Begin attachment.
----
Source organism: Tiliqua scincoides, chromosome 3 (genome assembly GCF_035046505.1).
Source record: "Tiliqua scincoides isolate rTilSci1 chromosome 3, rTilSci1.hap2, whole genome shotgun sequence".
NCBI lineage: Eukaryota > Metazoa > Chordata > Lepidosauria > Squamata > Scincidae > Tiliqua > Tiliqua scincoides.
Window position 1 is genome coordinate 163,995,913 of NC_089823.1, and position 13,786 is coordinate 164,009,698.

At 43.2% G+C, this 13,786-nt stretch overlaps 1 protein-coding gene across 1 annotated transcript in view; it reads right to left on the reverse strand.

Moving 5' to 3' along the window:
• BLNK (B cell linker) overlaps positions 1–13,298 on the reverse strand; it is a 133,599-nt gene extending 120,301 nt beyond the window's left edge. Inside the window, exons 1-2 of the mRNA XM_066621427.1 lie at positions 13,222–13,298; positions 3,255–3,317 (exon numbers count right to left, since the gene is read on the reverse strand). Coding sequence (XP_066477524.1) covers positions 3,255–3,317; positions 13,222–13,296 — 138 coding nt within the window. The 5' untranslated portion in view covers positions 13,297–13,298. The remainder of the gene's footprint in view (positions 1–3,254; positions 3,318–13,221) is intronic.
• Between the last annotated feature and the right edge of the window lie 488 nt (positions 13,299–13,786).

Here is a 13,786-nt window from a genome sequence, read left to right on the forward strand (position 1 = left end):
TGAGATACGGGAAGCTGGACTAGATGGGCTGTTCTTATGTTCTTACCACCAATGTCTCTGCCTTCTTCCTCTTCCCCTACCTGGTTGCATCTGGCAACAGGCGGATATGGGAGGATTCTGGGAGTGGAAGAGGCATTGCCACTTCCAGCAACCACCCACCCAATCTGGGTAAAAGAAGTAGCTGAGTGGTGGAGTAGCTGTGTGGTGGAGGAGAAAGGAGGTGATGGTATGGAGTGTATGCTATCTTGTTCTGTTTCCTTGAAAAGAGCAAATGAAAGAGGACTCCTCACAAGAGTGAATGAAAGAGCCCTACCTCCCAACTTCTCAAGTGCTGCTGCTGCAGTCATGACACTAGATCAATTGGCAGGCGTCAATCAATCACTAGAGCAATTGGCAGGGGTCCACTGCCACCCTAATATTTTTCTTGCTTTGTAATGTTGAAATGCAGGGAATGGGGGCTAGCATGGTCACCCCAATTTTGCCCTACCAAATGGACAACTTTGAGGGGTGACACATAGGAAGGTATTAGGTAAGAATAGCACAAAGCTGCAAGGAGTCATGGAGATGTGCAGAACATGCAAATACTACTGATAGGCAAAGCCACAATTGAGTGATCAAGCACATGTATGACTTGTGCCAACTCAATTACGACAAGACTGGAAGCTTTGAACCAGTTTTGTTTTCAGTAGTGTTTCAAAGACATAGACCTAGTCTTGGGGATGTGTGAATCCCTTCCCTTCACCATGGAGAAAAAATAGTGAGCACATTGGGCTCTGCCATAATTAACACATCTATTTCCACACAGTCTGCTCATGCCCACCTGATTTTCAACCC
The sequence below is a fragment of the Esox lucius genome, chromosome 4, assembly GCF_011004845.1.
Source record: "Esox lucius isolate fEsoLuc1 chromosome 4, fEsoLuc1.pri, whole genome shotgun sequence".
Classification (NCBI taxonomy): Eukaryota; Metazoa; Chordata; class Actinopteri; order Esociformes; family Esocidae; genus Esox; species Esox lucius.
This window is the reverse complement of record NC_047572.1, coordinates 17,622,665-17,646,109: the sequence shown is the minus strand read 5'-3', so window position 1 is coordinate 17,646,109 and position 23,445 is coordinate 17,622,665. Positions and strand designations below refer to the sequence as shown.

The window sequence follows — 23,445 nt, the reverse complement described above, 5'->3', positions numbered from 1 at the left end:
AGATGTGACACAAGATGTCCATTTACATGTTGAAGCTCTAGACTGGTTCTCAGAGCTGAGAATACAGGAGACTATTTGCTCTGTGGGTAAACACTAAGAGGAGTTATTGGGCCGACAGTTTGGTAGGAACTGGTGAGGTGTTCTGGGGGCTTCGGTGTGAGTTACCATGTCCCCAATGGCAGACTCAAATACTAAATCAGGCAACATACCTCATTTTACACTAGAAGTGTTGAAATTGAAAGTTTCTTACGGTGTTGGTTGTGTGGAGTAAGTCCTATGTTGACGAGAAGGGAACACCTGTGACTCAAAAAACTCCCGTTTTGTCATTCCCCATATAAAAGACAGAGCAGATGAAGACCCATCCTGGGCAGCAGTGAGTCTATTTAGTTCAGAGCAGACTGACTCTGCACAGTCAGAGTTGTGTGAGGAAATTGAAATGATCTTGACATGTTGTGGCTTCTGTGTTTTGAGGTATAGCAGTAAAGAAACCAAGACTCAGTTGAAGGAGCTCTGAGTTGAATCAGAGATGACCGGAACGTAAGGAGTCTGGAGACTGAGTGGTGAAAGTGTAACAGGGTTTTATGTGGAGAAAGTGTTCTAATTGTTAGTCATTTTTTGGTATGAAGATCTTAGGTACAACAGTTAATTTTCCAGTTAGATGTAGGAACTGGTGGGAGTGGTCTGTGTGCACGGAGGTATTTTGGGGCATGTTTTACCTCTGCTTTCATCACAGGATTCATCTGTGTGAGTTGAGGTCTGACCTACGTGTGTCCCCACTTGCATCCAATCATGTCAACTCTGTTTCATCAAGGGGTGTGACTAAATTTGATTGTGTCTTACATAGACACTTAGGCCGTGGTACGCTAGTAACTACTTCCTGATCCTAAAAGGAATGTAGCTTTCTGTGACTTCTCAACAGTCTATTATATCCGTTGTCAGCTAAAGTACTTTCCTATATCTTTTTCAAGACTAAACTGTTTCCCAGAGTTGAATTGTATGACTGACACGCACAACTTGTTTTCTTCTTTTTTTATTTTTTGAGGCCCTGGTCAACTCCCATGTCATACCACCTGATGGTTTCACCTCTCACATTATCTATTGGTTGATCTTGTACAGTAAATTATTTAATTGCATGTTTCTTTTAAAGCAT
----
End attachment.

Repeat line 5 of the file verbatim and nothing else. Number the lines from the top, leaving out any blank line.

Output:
At 43.2% G+C, this 13,786-nt stretch overlaps 1 protein-coding gene across 1 annotated transcript in view; it reads right to left on the reverse strand.